In our first installment of Flores’ crazy 2007 theorems on Magic, we take a look at Trump. Trump was detailed in Flores’s article titled “The Big Idea” and I’m not really sure everyone got the Big Idea. Here’s Flores’ explanation of Trump:
“Trump is a term related to power, ultimately – pardon the term — trumping the Fundamental Turn given the right conditions. Resource, offensive, and defensive speed obviously remain operational… But Trump, when it comes into play, is the most important element in any game that has not actually been decided.”
He then gives a few examples of how you are screwed when your opponent has the Trump, and culminates with this: “Today’s sections outline some of the techniques that I, personally, try to use in order to create efficient decks. For about the last three years, my decks have tended to approach tournaments with greater share value than archetype decks, even when they play weird cards or combinations of cards, and that value comes from attacking the format from different angles than might be expected, utilizing forgotten linears, and positioning in such a way that the opponents’ expected cards and strategies are least effective, wherever possible.”
For all those out there kicking ass in Magic tournaments â€˜utilizing forgotten linears,’ I salute you!
#7 – Practice Doesn’t Make Perfect, by Paul Jordan
In this article, Paul details his testing strategies, methodologies, and explains how these processes can help your own testing. How often do you allow take-backs in your testing sessions? What about â€˜free’ mulligans? What sort of distractions do you have around you at the time? What about keeping track of life totals and plays on paper? These are all questions in which Paul gives you the right answer for testing your decks better and achieving more from your practice sessions than you normally would. Here’s a choice quote:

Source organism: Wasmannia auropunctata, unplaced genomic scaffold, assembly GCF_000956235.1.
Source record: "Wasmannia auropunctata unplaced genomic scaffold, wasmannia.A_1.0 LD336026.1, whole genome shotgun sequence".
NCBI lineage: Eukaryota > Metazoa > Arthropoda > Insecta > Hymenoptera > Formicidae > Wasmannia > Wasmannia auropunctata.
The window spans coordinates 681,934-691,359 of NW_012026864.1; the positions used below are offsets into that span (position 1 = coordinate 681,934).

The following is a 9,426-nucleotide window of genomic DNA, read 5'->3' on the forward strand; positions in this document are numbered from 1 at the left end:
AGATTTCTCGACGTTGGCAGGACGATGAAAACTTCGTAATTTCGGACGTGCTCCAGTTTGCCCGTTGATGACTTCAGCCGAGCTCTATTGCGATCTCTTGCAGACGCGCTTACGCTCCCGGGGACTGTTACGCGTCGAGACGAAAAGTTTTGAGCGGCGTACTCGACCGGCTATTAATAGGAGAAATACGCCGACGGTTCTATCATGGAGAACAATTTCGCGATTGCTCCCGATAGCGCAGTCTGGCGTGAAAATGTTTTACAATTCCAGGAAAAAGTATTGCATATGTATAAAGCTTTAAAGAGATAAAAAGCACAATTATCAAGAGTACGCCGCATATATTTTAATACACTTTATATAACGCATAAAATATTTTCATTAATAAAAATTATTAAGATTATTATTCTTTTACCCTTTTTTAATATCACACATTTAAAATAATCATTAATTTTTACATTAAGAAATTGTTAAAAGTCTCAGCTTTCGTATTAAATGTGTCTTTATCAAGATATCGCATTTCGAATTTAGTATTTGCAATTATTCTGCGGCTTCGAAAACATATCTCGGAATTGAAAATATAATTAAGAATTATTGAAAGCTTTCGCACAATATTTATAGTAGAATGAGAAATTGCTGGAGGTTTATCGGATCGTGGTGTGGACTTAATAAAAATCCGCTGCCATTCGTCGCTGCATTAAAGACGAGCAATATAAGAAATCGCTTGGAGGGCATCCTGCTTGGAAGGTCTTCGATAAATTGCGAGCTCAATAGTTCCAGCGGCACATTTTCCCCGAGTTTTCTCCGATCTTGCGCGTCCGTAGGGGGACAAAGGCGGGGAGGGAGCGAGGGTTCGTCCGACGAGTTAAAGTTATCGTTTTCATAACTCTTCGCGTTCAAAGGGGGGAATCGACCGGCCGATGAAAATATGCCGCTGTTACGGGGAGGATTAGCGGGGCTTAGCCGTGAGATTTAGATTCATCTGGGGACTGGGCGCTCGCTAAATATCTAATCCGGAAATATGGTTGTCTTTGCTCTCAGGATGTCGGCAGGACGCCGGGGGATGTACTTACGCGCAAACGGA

“An important nugget to remember through all of this is that, assuming you are not currently utilizing all of these recommendations; the way you practice is having a negative impact on some aspect of your game. Your body and mind are keeping track of every short-cut, take-back, and rushed play and logging it in your psyche along with every other game you have played under the heading “How to play Magic: The Gathering.””
Just fantastic stuff.
#6 — I’ll Take “Magic Writers on Jeopardy!” for $200: My Experiences on America’s Favorite Game Show, by Dave Meddish
This article isn’t actually an article. It’s a 5-day series from the now-defunct “Daily” series that used to run on StarCityGames. The Daily Series were stopped a week or so after this ran, and it certainly went out with a bang. Dave Meddish delivers on one of the funniest, most entertaining articles you’ll read on a Magic site, even if the series itself doesn’t always pertain to Magic: The Gathering. Wonderful work!
#5 — Everyone Makes Mistakes by Stephen Menendian
Stephen knocks it out of the park with this article, the culmination of his article from the previous week that was just as brilliant, Understanding How We Play Magic. I chose this one as it’s a bit easier to grok, and reading this article will lead you to his previous effort that was just as awesome. That said, what does this article cover? It covers complex systems and how Magic decks are just exactly that. He details how difficult it is to “make optimal strategic decisions in a world of dynamic complexity.” He then explains this by using examples like MIT’s use of the Beer Distribution Game, how world-class thinkers can believe in untrue conditions through inferring rather than investigation. Fantastic work at the end of 2007 from the Vintage master.